Extensive excavations near the village of Broughton, which lies on the outskirts of Milton Keynes, revealed the fluctuating fortunes of neighbouring settlements from the Iron Age to the medieval period. A middle Iron Age ‘hamlet’ was succeeded in the 1st century BC by various farmsteads which were at their height in the early Roman period. Associated with these were richly furnished cremation cemeteries of Aylesford(-Swarling) type, with burial continuing into the Romano-British period. The cemeteries provide the largest group of such burials yet found in Buckinghamshire and reflect the position of Broughton within the territory of the Catuvellauni. Cremation burial ceased in the mid 2nd century and two of the farmsteads were abandoned soon afterwards.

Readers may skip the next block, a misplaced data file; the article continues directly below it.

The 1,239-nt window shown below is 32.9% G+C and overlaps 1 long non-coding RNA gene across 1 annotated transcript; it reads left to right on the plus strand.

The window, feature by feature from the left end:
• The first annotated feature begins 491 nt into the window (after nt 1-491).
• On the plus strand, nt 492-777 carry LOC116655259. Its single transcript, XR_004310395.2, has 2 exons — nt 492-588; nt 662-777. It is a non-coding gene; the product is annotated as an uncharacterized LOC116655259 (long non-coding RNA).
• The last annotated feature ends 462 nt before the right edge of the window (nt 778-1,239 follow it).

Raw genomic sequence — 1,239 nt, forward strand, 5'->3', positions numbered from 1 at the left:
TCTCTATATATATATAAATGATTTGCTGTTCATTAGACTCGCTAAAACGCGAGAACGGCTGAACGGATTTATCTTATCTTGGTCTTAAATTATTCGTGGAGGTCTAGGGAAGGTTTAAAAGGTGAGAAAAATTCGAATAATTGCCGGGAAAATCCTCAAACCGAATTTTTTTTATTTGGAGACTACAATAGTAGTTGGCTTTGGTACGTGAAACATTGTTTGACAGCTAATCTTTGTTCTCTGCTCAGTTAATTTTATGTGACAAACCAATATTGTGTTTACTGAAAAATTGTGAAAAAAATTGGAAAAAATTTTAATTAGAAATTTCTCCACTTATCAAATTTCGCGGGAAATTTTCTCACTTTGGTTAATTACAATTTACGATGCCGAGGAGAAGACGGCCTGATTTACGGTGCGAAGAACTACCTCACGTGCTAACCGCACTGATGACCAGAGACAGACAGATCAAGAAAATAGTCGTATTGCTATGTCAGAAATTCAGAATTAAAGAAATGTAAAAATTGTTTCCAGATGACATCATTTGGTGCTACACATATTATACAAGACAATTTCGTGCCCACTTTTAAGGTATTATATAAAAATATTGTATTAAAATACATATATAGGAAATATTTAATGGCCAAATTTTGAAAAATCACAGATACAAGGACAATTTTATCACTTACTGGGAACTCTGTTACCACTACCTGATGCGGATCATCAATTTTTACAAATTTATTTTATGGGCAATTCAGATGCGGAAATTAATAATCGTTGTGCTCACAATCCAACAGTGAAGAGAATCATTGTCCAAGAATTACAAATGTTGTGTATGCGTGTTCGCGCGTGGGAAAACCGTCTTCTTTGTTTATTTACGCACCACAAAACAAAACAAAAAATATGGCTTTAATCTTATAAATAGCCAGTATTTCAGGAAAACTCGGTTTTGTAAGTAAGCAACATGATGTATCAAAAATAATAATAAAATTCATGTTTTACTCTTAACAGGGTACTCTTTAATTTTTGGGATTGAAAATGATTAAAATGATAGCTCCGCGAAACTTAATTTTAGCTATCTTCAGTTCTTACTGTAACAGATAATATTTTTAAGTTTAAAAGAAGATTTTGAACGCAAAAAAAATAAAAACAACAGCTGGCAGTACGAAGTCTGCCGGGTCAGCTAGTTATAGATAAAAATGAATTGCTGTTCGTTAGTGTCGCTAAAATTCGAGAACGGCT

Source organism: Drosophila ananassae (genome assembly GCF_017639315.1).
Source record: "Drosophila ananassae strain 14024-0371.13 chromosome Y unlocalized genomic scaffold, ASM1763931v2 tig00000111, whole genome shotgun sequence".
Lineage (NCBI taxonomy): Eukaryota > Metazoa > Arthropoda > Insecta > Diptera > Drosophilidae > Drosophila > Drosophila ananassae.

The main settlement continued to develop during the late Roman period, while a new farmstead nearby survived into the early 5th century. Elsewhere, a cluster of sunken-featured buildings yielded early Saxon pottery in Roman form and possible feasting waste. These settlements were in turn abandoned, to be replaced after the Norman Conquest by a farmstead and surrounding ridge and furrow field system which formed an outlying part of the village that had, by the time of Domesday, taken the name of Broughton – ‘the farm or settlement by the brook’.